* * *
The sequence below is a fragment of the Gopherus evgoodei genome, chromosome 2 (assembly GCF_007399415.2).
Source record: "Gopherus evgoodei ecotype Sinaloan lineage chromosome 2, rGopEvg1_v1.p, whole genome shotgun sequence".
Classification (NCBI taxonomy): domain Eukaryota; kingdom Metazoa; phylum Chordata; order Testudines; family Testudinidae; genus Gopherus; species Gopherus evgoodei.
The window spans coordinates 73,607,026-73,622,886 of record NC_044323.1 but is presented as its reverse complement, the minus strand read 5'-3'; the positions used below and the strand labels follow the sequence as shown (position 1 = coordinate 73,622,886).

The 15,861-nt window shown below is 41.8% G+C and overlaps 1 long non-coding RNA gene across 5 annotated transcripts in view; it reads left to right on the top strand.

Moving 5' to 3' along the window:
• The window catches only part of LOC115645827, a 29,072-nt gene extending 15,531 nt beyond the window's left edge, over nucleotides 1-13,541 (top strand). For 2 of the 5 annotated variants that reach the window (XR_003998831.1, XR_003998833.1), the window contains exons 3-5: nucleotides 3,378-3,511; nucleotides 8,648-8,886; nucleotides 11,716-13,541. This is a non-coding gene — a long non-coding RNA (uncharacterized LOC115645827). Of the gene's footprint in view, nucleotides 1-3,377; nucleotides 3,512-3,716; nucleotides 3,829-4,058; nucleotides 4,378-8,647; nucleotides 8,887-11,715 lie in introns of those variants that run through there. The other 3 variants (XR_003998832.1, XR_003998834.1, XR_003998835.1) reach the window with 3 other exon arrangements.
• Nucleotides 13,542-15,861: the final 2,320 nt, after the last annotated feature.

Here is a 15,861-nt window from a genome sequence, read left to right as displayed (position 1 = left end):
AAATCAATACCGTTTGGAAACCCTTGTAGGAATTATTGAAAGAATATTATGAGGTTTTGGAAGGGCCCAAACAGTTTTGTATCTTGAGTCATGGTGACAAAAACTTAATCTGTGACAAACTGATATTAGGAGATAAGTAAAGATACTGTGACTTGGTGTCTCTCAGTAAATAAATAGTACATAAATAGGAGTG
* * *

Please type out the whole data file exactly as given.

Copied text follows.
The sequence below is a fragment of the Gopherus evgoodei genome, chromosome 2 (assembly GCF_007399415.2).
Source record: "Gopherus evgoodei ecotype Sinaloan lineage chromosome 2, rGopEvg1_v1.p, whole genome shotgun sequence".
Classification (NCBI taxonomy): domain Eukaryota; kingdom Metazoa; phylum Chordata; order Testudines; family Testudinidae; genus Gopherus; species Gopherus evgoodei.
The window spans coordinates 73,607,026-73,622,886 of record NC_044323.1 but is presented as its reverse complement, the minus strand read 5'-3'; the positions used below and the strand labels follow the sequence as shown (position 1 = coordinate 73,622,886).

The 15,861-nt window shown below is 41.8% G+C and overlaps 1 long non-coding RNA gene across 5 annotated transcripts in view; it reads left to right on the top strand.

Moving 5' to 3' along the window:
• The window catches only part of LOC115645827, a 29,072-nt gene extending 15,531 nt beyond the window's left edge, over nucleotides 1-13,541 (top strand). For 2 of the 5 annotated variants that reach the window (XR_003998831.1, XR_003998833.1), the window contains exons 3-5: nucleotides 3,378-3,511; nucleotides 8,648-8,886; nucleotides 11,716-13,541. This is a non-coding gene — a long non-coding RNA (uncharacterized LOC115645827). Of the gene's footprint in view, nucleotides 1-3,377; nucleotides 3,512-3,716; nucleotides 3,829-4,058; nucleotides 4,378-8,647; nucleotides 8,887-11,715 lie in introns of those variants that run through there. The other 3 variants (XR_003998832.1, XR_003998834.1, XR_003998835.1) reach the window with 3 other exon arrangements.
• Nucleotides 13,542-15,861: the final 2,320 nt, after the last annotated feature.

Here is a 15,861-nt window from a genome sequence, read left to right as displayed (position 1 = left end):
AAATCAATACCGTTTGGAAACCCTTGTAGGAATTATTGAAAGAATATTATGAGGTTTTGGAAGGGCCCAAACAGTTTTGTATCTTGAGTCATGGTGACAAAAACTTAATCTGTGACAAACTGATATTAGGAGATAAGTAAAGATACTGTGACTTGGTGTCTCTCAGTAAATAAATAGTACATAAATAGGAGTG